Committee
Social Cultural and Humanitarian Committee
Country
Central African Republic

Author

Adhia Kayungyun
Indonesia

Cite as https://mymun.com/ppdb/6609

Delegation: Central African Republic

Committee: Social, Cultural and Humanitarian Committee (SOCHUM)

Topic: Eliminating Violence Towards Indigenous People

The world cannot simply ignore the fact that according to the United Nations, there are approximately 400 million indigenous people worldwide, making up more than 5,000 distinct tribes. Indigenous people are endevoring to reassert their nationhood within the post-colonial states in which they find themselves to their traditional lands and the right to use the resources of these lands are central to their drive to nationhood. Traditional lands are the ‘place’ of the nation and are inseparable from the people, their culture, and their identity as a nation and the foundation upon which indigenous people intend to rebuild the economies of their nations and so improve the socioeconomic circumstance of their people—individuals, families, communities, and nations. Every single person in this world owns the rights to struggle in attempt to survive in living properly (such as physically, mentally, and economically). Furthermore, it is a basic human right for one to be freed from any act of violence. Unfortunately, to develop one’s proper living condition is never an easy task for all-party involved; the governments or officials, and the people or civilians as well. Central African Republic is home to two groups of indigenous peoples, they are The Mbororo and The Aka Pygmies. Although the total population of indigenous peoples mentioned above is merely below 3% of the population, Central African Republic (CAR) highly believe that their rights as a human-being is equally the same as the rest of the non-indigenous population in Central African and the rest of the world.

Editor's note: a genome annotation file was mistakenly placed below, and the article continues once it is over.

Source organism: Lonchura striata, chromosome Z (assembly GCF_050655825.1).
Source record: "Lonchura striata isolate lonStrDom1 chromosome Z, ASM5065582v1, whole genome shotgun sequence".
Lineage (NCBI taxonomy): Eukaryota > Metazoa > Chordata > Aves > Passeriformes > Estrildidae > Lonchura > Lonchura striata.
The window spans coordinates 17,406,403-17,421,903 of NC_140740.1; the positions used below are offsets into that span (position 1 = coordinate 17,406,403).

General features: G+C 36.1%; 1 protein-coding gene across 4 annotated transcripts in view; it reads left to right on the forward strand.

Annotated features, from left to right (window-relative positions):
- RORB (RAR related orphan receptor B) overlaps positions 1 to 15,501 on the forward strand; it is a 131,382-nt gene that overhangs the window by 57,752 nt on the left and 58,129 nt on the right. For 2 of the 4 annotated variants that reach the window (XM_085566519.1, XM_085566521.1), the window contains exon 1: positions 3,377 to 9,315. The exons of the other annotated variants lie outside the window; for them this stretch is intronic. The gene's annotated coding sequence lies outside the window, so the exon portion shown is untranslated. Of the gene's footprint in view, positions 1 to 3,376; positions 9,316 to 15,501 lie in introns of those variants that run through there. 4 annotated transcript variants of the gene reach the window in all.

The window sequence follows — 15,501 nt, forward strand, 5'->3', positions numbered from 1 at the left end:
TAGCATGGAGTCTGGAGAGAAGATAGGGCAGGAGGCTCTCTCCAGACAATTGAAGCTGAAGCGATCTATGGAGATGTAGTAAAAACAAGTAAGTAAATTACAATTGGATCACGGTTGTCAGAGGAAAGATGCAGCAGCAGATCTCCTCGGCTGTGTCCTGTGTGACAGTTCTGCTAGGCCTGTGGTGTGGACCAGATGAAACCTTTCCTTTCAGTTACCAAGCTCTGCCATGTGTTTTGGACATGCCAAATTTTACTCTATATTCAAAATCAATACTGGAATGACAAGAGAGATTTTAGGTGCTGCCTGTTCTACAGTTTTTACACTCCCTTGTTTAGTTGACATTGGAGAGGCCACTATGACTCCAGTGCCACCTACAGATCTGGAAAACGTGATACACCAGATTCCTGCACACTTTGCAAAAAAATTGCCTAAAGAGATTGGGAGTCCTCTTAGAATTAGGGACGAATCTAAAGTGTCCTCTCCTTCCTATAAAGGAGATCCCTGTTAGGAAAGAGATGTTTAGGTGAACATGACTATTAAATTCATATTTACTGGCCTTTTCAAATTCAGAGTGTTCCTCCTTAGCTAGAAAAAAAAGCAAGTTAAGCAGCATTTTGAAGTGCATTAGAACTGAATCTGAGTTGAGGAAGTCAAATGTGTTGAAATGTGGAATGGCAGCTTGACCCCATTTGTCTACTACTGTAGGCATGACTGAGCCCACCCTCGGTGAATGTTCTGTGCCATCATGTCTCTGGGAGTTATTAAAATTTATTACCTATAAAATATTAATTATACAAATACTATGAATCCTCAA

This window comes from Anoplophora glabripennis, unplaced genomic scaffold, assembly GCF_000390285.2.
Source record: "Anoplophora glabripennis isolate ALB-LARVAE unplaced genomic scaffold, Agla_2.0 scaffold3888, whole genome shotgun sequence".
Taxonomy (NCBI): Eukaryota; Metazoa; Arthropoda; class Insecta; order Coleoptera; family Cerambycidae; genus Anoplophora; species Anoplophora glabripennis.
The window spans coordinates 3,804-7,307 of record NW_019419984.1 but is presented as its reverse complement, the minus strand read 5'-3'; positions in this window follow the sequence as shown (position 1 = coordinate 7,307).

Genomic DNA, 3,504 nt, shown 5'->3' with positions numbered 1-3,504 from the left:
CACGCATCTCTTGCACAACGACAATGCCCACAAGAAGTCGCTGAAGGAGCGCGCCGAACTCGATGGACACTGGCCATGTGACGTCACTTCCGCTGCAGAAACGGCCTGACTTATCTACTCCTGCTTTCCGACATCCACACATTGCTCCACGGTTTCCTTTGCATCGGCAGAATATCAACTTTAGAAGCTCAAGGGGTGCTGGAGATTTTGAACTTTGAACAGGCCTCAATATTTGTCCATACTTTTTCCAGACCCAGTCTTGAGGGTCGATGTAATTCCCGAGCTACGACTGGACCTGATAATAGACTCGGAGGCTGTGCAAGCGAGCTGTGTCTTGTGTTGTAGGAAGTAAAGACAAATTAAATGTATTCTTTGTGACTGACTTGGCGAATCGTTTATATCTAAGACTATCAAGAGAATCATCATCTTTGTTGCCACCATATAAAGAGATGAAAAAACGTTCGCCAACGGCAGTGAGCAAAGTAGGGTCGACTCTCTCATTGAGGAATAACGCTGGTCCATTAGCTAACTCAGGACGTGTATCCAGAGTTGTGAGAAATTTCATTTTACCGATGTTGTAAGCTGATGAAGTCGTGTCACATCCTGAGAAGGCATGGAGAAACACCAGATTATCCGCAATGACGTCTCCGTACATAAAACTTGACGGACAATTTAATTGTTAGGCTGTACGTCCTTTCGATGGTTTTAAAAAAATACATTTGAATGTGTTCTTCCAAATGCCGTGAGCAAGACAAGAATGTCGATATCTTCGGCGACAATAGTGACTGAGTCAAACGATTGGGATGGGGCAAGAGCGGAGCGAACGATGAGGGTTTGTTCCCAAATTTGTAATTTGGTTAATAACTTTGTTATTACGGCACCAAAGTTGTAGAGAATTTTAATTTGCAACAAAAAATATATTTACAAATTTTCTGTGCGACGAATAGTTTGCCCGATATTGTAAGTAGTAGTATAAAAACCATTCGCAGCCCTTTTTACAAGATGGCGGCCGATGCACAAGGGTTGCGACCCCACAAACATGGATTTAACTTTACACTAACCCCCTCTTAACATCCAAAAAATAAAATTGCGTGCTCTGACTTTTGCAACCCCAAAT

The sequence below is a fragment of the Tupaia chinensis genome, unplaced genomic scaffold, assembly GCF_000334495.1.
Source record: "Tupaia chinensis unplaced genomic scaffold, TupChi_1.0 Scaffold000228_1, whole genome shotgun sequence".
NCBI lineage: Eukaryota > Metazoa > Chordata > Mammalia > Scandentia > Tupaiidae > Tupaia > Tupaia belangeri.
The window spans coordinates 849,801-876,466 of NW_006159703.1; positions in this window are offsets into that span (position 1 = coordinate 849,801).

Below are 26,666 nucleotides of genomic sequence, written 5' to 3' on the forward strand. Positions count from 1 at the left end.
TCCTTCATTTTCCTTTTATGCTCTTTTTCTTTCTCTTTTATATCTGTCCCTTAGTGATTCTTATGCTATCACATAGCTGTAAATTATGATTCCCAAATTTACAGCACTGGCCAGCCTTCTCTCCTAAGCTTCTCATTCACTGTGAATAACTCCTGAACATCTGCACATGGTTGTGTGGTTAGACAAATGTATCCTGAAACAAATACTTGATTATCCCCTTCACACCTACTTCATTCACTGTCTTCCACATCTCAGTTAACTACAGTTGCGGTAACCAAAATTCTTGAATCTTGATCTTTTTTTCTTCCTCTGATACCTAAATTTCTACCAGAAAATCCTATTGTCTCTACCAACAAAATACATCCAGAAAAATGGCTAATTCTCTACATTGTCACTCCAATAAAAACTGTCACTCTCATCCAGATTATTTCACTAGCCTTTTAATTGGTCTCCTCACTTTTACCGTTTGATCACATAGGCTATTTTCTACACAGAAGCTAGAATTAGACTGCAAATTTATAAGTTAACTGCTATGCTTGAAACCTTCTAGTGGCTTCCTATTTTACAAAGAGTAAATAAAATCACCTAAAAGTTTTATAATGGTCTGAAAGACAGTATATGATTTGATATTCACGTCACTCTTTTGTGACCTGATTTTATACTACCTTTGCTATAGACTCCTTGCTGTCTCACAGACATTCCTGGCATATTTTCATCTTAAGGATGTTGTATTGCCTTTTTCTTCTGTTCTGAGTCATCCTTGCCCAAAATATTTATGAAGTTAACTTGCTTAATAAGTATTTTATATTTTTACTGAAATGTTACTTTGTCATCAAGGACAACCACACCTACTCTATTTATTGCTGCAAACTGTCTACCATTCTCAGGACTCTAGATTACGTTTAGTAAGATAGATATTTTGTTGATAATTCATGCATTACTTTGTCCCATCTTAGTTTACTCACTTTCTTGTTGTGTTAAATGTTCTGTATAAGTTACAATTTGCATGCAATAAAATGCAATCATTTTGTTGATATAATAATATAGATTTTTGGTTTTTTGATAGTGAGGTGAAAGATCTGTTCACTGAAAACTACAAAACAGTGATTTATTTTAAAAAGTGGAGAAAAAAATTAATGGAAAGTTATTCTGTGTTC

Perpetuating the rights of indigenous peoples and communities to eliminate violence towards them, United Nations had published A Declaration on the Rights of In...

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